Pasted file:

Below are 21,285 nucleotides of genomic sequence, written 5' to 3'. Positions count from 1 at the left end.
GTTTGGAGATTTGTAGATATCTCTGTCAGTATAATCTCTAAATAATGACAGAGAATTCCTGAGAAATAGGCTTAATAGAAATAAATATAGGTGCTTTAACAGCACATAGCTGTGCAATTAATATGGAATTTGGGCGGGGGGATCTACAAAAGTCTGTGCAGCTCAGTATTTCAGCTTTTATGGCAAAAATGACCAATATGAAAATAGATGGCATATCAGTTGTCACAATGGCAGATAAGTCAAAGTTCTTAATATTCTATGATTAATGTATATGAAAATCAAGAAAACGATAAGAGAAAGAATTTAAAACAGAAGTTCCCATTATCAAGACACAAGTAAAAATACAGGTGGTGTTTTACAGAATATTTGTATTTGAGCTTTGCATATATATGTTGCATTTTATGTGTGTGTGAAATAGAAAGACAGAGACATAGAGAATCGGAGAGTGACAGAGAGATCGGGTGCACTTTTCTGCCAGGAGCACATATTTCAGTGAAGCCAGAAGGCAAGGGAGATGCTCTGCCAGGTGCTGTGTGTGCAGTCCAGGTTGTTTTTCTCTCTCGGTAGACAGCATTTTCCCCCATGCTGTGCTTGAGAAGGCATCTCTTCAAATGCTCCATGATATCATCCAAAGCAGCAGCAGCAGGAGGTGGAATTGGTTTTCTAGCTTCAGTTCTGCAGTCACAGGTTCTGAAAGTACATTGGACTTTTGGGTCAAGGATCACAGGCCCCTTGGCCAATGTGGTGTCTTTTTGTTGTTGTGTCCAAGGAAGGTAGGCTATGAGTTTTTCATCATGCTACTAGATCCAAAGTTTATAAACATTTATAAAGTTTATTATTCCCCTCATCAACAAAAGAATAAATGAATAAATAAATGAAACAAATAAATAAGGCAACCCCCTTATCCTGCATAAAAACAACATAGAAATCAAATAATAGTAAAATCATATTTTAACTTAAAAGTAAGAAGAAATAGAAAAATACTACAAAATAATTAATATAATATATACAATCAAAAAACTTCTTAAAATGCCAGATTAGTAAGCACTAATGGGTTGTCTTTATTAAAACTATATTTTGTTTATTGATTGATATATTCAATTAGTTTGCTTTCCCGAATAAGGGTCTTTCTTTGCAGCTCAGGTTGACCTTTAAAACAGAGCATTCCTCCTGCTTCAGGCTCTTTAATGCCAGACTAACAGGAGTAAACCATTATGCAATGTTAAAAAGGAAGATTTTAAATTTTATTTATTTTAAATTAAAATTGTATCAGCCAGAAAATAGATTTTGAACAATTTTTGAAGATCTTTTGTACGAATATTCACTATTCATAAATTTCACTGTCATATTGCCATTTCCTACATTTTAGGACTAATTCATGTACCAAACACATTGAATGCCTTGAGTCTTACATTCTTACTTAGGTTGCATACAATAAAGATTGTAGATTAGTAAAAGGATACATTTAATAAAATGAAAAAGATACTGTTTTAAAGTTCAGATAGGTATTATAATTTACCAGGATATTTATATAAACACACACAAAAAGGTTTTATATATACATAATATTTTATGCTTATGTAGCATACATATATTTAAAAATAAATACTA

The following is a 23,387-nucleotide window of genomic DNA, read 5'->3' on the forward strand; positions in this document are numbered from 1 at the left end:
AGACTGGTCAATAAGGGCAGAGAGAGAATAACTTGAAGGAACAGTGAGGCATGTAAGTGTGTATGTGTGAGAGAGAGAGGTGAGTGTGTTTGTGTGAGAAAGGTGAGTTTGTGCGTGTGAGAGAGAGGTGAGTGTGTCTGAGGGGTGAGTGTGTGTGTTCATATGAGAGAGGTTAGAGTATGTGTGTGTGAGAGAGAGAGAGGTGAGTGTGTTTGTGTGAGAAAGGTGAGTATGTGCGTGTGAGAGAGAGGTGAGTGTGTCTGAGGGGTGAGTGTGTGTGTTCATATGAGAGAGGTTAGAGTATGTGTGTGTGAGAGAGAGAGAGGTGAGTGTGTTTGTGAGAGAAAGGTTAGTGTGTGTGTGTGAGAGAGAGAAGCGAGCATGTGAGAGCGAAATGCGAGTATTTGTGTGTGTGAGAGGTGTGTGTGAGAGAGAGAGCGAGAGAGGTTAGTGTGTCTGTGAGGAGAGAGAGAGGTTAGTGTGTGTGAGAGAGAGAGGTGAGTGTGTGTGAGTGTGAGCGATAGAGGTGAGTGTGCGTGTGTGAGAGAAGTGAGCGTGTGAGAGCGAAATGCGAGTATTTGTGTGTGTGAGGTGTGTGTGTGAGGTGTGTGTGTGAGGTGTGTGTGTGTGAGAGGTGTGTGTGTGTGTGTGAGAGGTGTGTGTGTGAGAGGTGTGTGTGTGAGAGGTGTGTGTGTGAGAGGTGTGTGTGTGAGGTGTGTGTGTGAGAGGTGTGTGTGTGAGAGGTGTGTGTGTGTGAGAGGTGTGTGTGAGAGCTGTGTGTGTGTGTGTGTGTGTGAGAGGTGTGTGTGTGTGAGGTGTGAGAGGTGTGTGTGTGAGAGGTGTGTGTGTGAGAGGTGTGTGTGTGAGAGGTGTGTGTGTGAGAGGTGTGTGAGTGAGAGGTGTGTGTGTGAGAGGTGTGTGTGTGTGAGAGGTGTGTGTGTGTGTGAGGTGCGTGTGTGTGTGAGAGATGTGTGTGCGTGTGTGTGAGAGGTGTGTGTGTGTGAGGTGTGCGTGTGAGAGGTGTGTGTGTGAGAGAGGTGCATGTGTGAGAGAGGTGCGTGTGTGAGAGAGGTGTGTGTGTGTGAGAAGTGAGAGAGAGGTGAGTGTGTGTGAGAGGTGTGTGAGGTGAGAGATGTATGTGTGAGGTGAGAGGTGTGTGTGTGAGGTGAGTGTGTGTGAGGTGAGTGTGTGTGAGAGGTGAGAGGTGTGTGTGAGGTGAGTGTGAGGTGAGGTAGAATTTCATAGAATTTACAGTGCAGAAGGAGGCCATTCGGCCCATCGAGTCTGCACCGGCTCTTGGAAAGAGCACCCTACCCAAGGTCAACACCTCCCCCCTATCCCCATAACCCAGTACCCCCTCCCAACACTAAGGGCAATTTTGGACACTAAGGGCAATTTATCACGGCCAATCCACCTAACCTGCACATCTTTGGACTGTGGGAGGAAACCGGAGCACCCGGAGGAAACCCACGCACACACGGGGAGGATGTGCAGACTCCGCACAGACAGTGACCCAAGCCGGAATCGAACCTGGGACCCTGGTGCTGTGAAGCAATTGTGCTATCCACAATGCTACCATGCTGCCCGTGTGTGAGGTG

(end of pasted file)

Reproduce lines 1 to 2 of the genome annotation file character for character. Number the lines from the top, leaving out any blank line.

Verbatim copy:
Below are 21,285 nucleotides of genomic sequence, written 5' to 3'. Positions count from 1 at the left end.
GTTTGGAGATTTGTAGATATCTCTGTCAGTATAATCTCTAAATAATGACAGAGAATTCCTGAGAAATAGGCTTAATAGAAATAAATATAGGTGCTTTAACAGCACATAGCTGTGCAATTAATATGGAATTTGGGCGGGGGGATCTACAAAAGTCTGTGCAGCTCAGTATTTCAGCTTTTATGGCAAAAATGACCAATATGAAAATAGATGGCATATCAGTTGTCACAATGGCAGATAAGTCAAAGTTCTTAATATTCTATGATTAATGTATATGAAAATCAAGAAAACGATAAGAGAAAGAATTTAAAACAGAAGTTCCCATTATCAAGACACAAGTAAAAATACAGGTGGTGTTTTACAGAATATTTGTATTTGAGCTTTGCATATATATGTTGCATTTTATGTGTGTGTGAAATAGAAAGACAGAGACATAGAGAATCGGAGAGTGACAGAGAGATCGGGTGCACTTTTCTGCCAGGAGCACATATTTCAGTGAAGCCAGAAGGCAAGGGAGATGCTCTGCCAGGTGCTGTGTGTGCAGTCCAGGTTGTTTTTCTCTCTCGGTAGACAGCATTTTCCCCCATGCTGTGCTTGAGAAGGCATCTCTTCAAATGCTCCATGATATCATCCAAAGCAGCAGCAGCAGGAGGTGGAATTGGTTTTCTAGCTTCAGTTCTGCAGTCACAGGTTCTGAAAGTACATTGGACTTTTGGGTCAAGGATCACAGGCCCCTTGGCCAATGTGGTGTCTTTTTGTTGTTGTGTCCAAGGAAGGTAGGCTATGAGTTTTTCATCATGCTACTAGATCCAAAGTTTATAAACATTTATAAAGTTTATTATTCCCCTCATCAACAAAAGAATAAATGAATAAATAAATGAAACAAATAAATAAGGCAACCCCCTTATCCTGCATAAAAACAACATAGAAATCAAATAATAGTAAAATCATATTTTAACTTAAAAGTAAGAAGAAATAGAAAAATACTACAAAATAATTAATATAATATATACAATCAAAAAACTTCTTAAAATGCCAGATTAGTAAGCACTAATGGGTTGTCTTTATTAAAACTATATTTTGTTTATTGATTGATATATTCAATTAGTTTGCTTTCCCGAATAAGGGTCTTTCTTTGCAGCTCAGGTTGACCTTTAAAACAGAGCATTCCTCCTGCTTCAGGCTCTTTAATGCCAGACTAACAGGAGTAAACCATTATGCAATGTTAAAAAGGAAGATTTTAAATTTTATTTATTTTAAATTAAAATTGTATCAGCCAGAAAATAGATTTTGAACAATTTTTGAAGATCTTTTGTACGAATATTCACTATTCATAAATTTCACTGTCATATTGCCATTTCCTACATTTTAGGACTAATTCATGTACCAAACACATTGAATGCCTTGAGTCTTACATTCTTACTTAGGTTGCATACAATAAAGATTGTAGATTAGTAAAAGGATACATTTAATAAAATGAAAAAGATACTGTTTTAAAGTTCAGATAGGTATTATAATTTACCAGGATATTTATATAAACACACACAAAAAGGTTTTATATATACATAATATTTTATGCTTATGTAGCATACATATATTTAAAAATAAATACTA